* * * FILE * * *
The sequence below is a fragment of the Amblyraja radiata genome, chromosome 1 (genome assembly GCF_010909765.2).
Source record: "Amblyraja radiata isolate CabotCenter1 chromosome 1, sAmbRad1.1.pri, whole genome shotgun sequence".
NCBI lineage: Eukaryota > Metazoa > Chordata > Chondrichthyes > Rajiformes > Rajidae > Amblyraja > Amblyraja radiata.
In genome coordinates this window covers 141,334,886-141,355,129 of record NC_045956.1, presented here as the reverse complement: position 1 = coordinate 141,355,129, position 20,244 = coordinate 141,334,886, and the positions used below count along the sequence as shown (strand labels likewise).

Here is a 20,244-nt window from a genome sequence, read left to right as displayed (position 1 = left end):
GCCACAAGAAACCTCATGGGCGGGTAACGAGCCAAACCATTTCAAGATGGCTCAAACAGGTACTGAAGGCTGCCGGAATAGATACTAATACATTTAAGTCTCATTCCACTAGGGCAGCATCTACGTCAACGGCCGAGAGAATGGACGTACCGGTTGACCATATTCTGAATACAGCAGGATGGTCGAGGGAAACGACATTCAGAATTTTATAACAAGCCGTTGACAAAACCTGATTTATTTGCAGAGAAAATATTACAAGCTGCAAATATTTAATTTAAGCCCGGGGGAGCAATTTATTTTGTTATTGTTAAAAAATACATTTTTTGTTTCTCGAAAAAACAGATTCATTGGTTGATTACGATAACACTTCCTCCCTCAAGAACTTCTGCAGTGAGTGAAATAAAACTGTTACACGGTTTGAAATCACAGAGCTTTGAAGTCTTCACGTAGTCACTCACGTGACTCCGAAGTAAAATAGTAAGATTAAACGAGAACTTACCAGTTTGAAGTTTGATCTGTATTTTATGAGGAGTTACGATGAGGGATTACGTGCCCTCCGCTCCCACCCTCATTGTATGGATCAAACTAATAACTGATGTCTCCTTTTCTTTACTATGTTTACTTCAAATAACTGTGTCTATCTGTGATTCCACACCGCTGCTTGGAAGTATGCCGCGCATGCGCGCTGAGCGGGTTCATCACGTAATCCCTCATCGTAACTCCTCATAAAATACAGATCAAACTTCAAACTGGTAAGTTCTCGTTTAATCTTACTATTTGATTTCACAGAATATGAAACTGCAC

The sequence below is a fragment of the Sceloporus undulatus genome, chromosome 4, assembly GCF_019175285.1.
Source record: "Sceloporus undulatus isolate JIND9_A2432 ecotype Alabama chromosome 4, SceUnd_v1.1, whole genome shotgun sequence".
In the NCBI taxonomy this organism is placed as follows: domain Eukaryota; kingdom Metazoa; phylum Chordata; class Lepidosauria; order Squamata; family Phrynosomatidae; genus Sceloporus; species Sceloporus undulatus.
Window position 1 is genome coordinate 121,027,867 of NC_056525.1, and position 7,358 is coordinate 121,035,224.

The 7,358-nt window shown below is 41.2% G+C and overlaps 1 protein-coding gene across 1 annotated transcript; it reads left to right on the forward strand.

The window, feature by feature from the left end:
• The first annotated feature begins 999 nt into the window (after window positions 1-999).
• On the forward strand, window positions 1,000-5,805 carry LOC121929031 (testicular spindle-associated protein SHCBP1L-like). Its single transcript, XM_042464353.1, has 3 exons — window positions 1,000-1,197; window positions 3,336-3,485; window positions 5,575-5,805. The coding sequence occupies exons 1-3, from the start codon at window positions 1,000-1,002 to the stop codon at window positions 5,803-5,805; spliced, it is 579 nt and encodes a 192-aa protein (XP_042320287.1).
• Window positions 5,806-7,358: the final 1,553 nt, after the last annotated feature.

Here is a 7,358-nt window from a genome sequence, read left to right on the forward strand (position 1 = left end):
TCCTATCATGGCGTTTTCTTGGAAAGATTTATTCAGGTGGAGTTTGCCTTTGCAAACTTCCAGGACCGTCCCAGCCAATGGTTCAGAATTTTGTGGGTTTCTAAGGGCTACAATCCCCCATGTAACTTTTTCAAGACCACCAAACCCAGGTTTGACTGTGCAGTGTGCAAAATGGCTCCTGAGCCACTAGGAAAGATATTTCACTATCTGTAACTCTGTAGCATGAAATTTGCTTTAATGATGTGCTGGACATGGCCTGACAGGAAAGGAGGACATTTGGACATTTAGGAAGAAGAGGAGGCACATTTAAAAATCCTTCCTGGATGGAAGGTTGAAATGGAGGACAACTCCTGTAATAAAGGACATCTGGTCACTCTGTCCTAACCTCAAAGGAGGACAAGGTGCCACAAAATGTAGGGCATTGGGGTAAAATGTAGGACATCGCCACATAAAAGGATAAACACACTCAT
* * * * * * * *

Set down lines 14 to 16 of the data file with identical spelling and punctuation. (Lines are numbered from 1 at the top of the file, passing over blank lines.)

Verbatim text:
• On the forward strand, window positions 1,000-5,805 carry LOC121929031 (testicular spindle-associated protein SHCBP1L-like). Its single transcript, XM_042464353.1, has 3 exons — window positions 1,000-1,197; window positions 3,336-3,485; window positions 5,575-5,805. The coding sequence occupies exons 1-3, from the start codon at window positions 1,000-1,002 to the stop codon at window positions 5,803-5,805; spliced, it is 579 nt and encodes a 192-aa protein (XP_042320287.1).
• Window positions 5,806-7,358: the final 1,553 nt, after the last annotated feature.

Here is a 7,358-nt window from a genome sequence, read left to right on the forward strand (position 1 = left end):